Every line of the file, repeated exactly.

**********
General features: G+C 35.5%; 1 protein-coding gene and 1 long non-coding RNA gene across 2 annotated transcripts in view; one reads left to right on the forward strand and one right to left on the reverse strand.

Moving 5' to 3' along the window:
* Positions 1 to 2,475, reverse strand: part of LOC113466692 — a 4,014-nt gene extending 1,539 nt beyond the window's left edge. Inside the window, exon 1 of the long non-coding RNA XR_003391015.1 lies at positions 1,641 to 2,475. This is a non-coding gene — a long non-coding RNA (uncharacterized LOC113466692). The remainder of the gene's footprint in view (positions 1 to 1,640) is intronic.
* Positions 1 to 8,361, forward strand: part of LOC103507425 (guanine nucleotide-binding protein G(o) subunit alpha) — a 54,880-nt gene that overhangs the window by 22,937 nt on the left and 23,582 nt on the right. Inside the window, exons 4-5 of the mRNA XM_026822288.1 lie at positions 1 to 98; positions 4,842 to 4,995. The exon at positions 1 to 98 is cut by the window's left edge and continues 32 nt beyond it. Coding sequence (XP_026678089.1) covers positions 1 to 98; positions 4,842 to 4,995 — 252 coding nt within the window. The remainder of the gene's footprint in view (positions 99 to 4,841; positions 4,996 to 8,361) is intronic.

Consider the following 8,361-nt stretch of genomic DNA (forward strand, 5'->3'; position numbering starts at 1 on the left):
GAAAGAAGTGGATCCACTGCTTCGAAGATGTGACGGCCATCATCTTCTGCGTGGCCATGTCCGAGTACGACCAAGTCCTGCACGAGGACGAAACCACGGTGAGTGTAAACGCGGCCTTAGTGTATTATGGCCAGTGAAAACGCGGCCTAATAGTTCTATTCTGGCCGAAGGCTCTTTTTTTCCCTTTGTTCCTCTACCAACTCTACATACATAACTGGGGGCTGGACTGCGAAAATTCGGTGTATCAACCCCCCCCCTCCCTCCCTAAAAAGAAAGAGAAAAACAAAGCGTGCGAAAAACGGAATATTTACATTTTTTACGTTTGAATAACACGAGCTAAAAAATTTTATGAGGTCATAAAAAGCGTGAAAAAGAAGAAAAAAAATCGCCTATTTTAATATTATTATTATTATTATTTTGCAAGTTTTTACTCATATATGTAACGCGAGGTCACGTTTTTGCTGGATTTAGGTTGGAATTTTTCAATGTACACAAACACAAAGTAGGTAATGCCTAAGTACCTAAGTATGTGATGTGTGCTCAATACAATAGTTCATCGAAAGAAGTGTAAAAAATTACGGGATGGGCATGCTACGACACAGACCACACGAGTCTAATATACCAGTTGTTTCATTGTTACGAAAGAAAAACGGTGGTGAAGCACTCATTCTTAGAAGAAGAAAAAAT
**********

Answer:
General features: G+C 35.5%; 1 protein-coding gene and 1 long non-coding RNA gene across 2 annotated transcripts in view; one reads left to right on the forward strand and one right to left on the reverse strand.

Moving 5' to 3' along the window:
* Positions 1 to 2,475, reverse strand: part of LOC113466692 — a 4,014-nt gene extending 1,539 nt beyond the window's left edge. Inside the window, exon 1 of the long non-coding RNA XR_003391015.1 lies at positions 1,641 to 2,475. This is a non-coding gene — a long non-coding RNA (uncharacterized LOC113466692). The remainder of the gene's footprint in view (positions 1 to 1,640) is intronic.
* Positions 1 to 8,361, forward strand: part of LOC103507425 (guanine nucleotide-binding protein G(o) subunit alpha) — a 54,880-nt gene that overhangs the window by 22,937 nt on the left and 23,582 nt on the right. Inside the window, exons 4-5 of the mRNA XM_026822288.1 lie at positions 1 to 98; positions 4,842 to 4,995. The exon at positions 1 to 98 is cut by the window's left edge and continues 32 nt beyond it. Coding sequence (XP_026678089.1) covers positions 1 to 98; positions 4,842 to 4,995 — 252 coding nt within the window. The remainder of the gene's footprint in view (positions 99 to 4,841; positions 4,996 to 8,361) is intronic.

Consider the following 8,361-nt stretch of genomic DNA (forward strand, 5'->3'; position numbering starts at 1 on the left):
GAAAGAAGTGGATCCACTGCTTCGAAGATGTGACGGCCATCATCTTCTGCGTGGCCATGTCCGAGTACGACCAAGTCCTGCACGAGGACGAAACCACGGTGAGTGTAAACGCGGCCTTAGTGTATTATGGCCAGTGAAAACGCGGCCTAATAGTTCTATTCTGGCCGAAGGCTCTTTTTTTCCCTTTGTTCCTCTACCAACTCTACATACATAACTGGGGGCTGGACTGCGAAAATTCGGTGTATCAACCCCCCCCCTCCCTCCCTAAAAAGAAAGAGAAAAACAAAGCGTGCGAAAAACGGAATATTTACATTTTTTACGTTTGAATAACACGAGCTAAAAAATTTTATGAGGTCATAAAAAGCGTGAAAAAGAAGAAAAAAAATCGCCTATTTTAATATTATTATTATTATTATTTTGCAAGTTTTTACTCATATATGTAACGCGAGGTCACGTTTTTGCTGGATTTAGGTTGGAATTTTTCAATGTACACAAACACAAAGTAGGTAATGCCTAAGTACCTAAGTATGTGATGTGTGCTCAATACAATAGTTCATCGAAAGAAGTGTAAAAAATTACGGGATGGGCATGCTACGACACAGACCACACGAGTCTAATATACCAGTTGTTTCATTGTTACGAAAGAAAAACGGTGGTGAAGCACTCATTCTTAGAAGAAGAAAAAAT